Our in-house beekeeper interviewed Melissa Elliott of Melissa Bees about her frameless beehives.
By Kelley WaltersMore in Outdoors
In spring 2005, Melissa Elliott, founder of Melissa Bees, noticed that her normally bee-filled gardens were missing their usual buzz. She soon heard about Colony Collapse Disorder, the phenomenon that's blamed for a recent decline in honeybees. So Melissa began studying bees and beekeeping, including traveling to England and France to learn ancient techniques for caring for these vital pollinators.
Along the way, she discovered frameless hives — keeping bees without using the rectangular frames that hold sheets of wax foundation for the bees to build on.
When and why did you go frameless?
Out of curiosity, nostalgia and to pioneer innovation. I'm interested in the intersection of human, land and bee, beyond the structures of modern living and industrial agriculture that the Langstroth hive box appears to represent. I've kept bees for eight years now, and when we bought our home three years ago I started the Garden for Hive Medicine intending it to become a living laboratory for this kind of study. It involves, in part, building and utilizing different hive types — with frames and without — to learn about each and perhaps more importantly, to innovate new hives.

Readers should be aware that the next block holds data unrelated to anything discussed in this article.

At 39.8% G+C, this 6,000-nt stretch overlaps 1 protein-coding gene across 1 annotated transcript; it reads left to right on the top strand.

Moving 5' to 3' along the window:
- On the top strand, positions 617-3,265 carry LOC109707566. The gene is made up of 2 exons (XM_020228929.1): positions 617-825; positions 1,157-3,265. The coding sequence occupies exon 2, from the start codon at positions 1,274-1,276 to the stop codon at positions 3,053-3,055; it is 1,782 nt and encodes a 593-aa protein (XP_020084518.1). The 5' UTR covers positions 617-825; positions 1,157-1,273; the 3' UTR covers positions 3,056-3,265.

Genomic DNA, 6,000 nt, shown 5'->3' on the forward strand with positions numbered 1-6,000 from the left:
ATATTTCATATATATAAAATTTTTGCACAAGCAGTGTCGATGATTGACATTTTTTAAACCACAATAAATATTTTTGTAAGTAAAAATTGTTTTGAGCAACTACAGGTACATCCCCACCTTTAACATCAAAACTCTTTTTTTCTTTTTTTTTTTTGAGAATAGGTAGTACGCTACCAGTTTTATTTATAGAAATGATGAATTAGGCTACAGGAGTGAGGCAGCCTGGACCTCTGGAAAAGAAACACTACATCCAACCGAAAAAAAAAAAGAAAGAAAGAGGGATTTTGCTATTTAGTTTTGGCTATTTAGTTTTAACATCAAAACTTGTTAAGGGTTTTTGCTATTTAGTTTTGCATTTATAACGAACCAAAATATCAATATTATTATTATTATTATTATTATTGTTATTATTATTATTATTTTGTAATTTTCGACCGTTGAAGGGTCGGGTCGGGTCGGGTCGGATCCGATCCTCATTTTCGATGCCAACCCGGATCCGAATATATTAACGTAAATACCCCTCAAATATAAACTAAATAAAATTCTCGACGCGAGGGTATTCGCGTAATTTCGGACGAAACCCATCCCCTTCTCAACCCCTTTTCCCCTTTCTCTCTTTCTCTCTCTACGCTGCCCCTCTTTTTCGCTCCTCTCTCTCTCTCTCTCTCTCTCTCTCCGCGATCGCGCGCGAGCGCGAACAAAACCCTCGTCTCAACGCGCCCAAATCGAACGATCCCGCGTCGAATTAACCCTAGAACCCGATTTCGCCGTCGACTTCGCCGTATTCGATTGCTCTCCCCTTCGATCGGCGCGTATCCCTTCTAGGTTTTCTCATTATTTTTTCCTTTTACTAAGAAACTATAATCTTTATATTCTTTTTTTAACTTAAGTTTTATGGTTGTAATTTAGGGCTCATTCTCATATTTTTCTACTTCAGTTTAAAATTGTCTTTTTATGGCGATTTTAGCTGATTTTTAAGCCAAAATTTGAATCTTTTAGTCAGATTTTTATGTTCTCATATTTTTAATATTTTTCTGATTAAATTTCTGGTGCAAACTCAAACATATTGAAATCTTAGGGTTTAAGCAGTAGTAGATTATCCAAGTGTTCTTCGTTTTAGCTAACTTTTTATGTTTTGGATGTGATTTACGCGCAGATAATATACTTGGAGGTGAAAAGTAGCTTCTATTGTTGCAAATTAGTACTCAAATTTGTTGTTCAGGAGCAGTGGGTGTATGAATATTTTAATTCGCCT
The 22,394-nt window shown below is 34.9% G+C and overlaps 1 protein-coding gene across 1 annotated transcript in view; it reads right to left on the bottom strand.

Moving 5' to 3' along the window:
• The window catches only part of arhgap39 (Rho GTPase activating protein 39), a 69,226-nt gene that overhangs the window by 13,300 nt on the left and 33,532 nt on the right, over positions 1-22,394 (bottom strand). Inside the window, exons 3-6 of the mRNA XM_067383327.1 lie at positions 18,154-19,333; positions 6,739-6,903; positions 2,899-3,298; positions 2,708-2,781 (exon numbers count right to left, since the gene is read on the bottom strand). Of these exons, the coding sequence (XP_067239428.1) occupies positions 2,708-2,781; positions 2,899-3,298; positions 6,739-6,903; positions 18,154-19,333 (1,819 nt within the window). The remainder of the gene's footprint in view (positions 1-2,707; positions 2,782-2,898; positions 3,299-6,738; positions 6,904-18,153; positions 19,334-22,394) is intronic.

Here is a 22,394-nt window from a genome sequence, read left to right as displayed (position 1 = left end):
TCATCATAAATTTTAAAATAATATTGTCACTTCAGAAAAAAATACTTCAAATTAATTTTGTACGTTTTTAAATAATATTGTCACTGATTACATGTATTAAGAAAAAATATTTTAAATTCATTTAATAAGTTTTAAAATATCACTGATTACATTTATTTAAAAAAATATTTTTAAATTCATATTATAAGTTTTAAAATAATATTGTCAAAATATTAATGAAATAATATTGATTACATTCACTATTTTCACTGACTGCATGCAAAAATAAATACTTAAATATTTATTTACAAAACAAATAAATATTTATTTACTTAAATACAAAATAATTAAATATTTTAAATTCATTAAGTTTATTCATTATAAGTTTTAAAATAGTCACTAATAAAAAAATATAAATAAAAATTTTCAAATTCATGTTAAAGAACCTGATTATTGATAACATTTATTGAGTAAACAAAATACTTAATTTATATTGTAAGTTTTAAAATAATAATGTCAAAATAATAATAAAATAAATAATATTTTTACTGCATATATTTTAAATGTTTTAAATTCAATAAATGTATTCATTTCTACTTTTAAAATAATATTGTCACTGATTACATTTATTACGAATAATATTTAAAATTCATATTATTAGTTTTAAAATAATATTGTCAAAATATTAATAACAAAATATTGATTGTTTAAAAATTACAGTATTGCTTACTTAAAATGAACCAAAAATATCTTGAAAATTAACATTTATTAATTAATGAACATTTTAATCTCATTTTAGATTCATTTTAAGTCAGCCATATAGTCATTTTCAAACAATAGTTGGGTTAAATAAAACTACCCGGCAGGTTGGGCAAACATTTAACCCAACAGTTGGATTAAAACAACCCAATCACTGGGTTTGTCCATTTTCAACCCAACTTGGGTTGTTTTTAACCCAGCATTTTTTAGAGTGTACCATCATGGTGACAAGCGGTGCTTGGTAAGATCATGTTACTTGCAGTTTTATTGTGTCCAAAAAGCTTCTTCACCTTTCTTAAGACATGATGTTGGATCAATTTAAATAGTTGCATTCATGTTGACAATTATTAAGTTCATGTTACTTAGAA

I've encountered many interesting hive types in my travels and studies: carved logs, clay pots, hanging baskets, Goldens, Kenyans, Warres, Weisenseifener Hangekorbs, to name a few. There just may be as many hives as there are beekeepers and I learned how humans and bees have worked together for a very long time, far beyond the use of the Langstroth hive we see in most bee yards that keeps comb straight and orderly to benefit the extractive practices of commercial beekeepers.
Comb in its natural state takes on sensuous, sinuous forms and frameless hives provide little hindrance to the bees' natural movement and expression. When I see natural comb and layers of bees working it I'm reminded there's an implicate order and that the bees will continue to create the world in their image, no matter what we do.